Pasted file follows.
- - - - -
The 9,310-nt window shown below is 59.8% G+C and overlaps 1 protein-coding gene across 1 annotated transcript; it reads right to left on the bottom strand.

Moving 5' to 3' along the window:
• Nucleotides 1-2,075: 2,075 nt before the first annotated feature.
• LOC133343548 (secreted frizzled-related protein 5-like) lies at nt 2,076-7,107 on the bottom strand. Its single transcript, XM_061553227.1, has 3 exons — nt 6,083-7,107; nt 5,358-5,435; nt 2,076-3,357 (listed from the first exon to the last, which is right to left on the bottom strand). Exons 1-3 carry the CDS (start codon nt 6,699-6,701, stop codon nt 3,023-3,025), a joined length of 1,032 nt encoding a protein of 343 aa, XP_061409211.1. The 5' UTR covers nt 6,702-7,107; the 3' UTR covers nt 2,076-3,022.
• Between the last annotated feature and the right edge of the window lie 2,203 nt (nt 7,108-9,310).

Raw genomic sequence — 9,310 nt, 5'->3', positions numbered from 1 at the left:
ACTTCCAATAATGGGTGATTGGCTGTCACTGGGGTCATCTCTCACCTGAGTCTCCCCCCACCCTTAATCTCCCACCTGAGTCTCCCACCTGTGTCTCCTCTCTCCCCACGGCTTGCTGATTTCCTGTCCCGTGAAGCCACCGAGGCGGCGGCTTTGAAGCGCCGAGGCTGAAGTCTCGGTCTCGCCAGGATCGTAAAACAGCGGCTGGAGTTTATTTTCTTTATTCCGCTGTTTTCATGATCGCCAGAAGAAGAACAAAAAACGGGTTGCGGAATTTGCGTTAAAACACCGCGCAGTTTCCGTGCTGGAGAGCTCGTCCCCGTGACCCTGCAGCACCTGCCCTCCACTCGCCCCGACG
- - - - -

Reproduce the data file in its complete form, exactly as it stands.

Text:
The 9,310-nt window shown below is 59.8% G+C and overlaps 1 protein-coding gene across 1 annotated transcript; it reads right to left on the bottom strand.

Moving 5' to 3' along the window:
• Nucleotides 1-2,075: 2,075 nt before the first annotated feature.
• LOC133343548 (secreted frizzled-related protein 5-like) lies at nt 2,076-7,107 on the bottom strand. Its single transcript, XM_061553227.1, has 3 exons — nt 6,083-7,107; nt 5,358-5,435; nt 2,076-3,357 (listed from the first exon to the last, which is right to left on the bottom strand). Exons 1-3 carry the CDS (start codon nt 6,699-6,701, stop codon nt 3,023-3,025), a joined length of 1,032 nt encoding a protein of 343 aa, XP_061409211.1. The 5' UTR covers nt 6,702-7,107; the 3' UTR covers nt 2,076-3,022.
• Between the last annotated feature and the right edge of the window lie 2,203 nt (nt 7,108-9,310).

Raw genomic sequence — 9,310 nt, 5'->3', positions numbered from 1 at the left:
ACTTCCAATAATGGGTGATTGGCTGTCACTGGGGTCATCTCTCACCTGAGTCTCCCCCCACCCTTAATCTCCCACCTGAGTCTCCCACCTGTGTCTCCTCTCTCCCCACGGCTTGCTGATTTCCTGTCCCGTGAAGCCACCGAGGCGGCGGCTTTGAAGCGCCGAGGCTGAAGTCTCGGTCTCGCCAGGATCGTAAAACAGCGGCTGGAGTTTATTTTCTTTATTCCGCTGTTTTCATGATCGCCAGAAGAAGAACAAAAAACGGGTTGCGGAATTTGCGTTAAAACACCGCGCAGTTTCCGTGCTGGAGAGCTCGTCCCCGTGACCCTGCAGCACCTGCCCTCCACTCGCCCCGACG